The former archbishop of Buenos Aires made the remarks during a solemnly celebrated Mass in the Sistine Chapel. Vatican watchers had been waiting to see whether the 266th pope would deliver his homily in Latin, consistent with tradition, or in Italian, which would suggest a modesty consistent with the face he has put forward so far.
The symbolism of his message was hard to miss for a church that is mired in scandal, according to many of its faithful, and for a Vatican government that is gummed up by dysfunction, corruption and turf wars.
Francis’s elevation to the throne of Saint Peter represents a great leap forward for a church whose future could well rest in the hemisphere from which the Argentine hails.
Speaking softly to his cardinals in the Sistine Chapel, Francis nevertheless seemed to attack the hypocrisy that many believe has infected the governance of the church.
If people follow a path that is not the way of the cross, their titles mean nothing, he said. But if they are true to the Gospel and profess as the Lord did, he said, “then the church will go forward.”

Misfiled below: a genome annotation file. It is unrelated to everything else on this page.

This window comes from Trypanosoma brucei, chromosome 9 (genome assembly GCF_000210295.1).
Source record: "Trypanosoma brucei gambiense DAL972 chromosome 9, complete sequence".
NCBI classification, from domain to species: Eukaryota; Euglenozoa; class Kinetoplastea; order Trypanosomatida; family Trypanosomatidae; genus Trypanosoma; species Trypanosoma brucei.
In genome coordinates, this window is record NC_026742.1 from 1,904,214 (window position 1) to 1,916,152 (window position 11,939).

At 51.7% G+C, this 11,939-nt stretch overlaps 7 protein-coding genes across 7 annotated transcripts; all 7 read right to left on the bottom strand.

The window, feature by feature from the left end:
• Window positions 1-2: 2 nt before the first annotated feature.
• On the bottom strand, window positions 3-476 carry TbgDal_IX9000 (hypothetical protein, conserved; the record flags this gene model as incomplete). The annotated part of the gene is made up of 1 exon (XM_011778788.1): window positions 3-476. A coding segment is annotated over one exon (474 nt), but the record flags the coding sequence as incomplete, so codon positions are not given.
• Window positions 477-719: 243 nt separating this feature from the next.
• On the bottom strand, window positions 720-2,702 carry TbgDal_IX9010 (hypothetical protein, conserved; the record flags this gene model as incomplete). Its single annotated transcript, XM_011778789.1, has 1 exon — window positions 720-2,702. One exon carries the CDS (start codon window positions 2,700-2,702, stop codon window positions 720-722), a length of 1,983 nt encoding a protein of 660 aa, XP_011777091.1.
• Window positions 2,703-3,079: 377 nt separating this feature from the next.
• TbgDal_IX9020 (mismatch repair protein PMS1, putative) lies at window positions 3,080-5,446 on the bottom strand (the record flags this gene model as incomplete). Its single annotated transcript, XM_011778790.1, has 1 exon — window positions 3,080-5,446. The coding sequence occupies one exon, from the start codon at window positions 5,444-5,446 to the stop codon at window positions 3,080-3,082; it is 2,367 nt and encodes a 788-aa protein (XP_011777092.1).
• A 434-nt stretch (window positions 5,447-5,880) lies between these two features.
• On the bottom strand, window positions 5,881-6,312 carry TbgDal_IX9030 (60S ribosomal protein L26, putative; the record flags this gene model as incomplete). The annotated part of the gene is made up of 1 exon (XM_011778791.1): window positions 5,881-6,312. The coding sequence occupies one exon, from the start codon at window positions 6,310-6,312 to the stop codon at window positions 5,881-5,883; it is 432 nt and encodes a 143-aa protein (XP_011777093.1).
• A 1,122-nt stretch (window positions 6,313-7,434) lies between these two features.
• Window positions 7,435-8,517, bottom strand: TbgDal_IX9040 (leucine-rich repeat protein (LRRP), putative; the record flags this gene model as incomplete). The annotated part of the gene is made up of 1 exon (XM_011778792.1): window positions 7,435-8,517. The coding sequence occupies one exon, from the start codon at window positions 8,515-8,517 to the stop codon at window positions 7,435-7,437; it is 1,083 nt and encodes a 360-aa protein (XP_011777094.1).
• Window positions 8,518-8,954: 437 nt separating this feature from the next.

The cardinals, wearing white and gold robes and red skullcaps, filed back into the Sistine Chapel at 5 p.m. Thursday. They bowed before an altar below Michelangelo’s “Last Judgment” as the Sistine choir sang a hymn. Francis, with a white skullcap atop his bald pate and using a gold cross as a staff, brought up the rear.
His reading in Latin was meek, sometimes halting, but when he addressed the cardinals in his homily, the hesitation evaporated, and he seemed very much the simple and direct pastor that many of them said they sought in a pope.
Reports of machinations
But not all of them, according to Italian media reports.
Articles about the factions and failed candidacies that produced the surprise election of Cardinal Jorge Mario Bergoglio filled Italian newspapers Thursday. The reports — unsourced, largely contradictory and thick with plots — perhaps said more about the Italian press than the machinations of the conclave.
One of La Stampa’s army of Vaticanisti, as the media’s Vatican specialists are known, reported that Cardinal Tarcisio Bertone, a former Vatican secretary of state, had a vendetta against the front-runner, Angelo Scola, the archbishop of Milan, for once suggesting that Pope Benedict XVI fire him. Scola, the paper wrote, was “betrayed by his countrymen on the first vote.” It said the lack of support cleared the way for Bergoglio.